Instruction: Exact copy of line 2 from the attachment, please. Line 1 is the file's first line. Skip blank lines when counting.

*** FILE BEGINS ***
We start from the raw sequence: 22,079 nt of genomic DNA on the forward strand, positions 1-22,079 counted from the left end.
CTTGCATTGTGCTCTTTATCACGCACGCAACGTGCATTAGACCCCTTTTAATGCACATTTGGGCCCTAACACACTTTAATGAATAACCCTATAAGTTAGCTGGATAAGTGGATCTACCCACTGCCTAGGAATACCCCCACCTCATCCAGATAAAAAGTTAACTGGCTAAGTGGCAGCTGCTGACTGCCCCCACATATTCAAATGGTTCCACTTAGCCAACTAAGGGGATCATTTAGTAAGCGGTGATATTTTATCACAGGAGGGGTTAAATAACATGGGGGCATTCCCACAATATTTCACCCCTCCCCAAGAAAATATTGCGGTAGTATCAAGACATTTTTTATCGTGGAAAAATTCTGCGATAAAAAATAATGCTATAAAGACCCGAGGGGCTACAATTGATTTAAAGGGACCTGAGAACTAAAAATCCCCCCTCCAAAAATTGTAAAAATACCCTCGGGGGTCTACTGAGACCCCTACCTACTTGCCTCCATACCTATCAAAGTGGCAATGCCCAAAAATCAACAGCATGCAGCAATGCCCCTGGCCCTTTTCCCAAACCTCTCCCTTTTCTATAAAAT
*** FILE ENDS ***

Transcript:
CTTGCATTGTGCTCTTTATCACGCACGCAACGTGCATTAGACCCCTTTTAATGCACATTTGGGCCCTAACACACTTTAATGAATAACCCTATAAGTTAGCTGGATAAGTGGATCTACCCACTGCCTAGGAATACCCCCACCTCATCCAGATAAAAAGTTAACTGGCTAAGTGGCAGCTGCTGACTGCCCCCACATATTCAAATGGTTCCACTTAGCCAACTAAGGGGATCATTTAGTAAGCGGTGATATTTTATCACAGGAGGGGTTAAATAACATGGGGGCATTCCCACAATATTTCACCCCTCCCCAAGAAAATATTGCGGTAGTATCAAGACATTTTTTATCGTGGAAAAATTCTGCGATAAAAAATAATGCTATAAAGACCCGAGGGGCTACAATTGATTTAAAGGGACCTGAGAACTAAAAATCCCCCCTCCAAAAATTGTAAAAATACCCTCGGGGGTCTACTGAGACCCCTACCTACTTGCCTCCATACCTATCAAAGTGGCAATGCCCAAAAATCAACAGCATGCAGCAATGCCCCTGGCCCTTTTCCCAAACCTCTCCCTTTTCTATAAAAT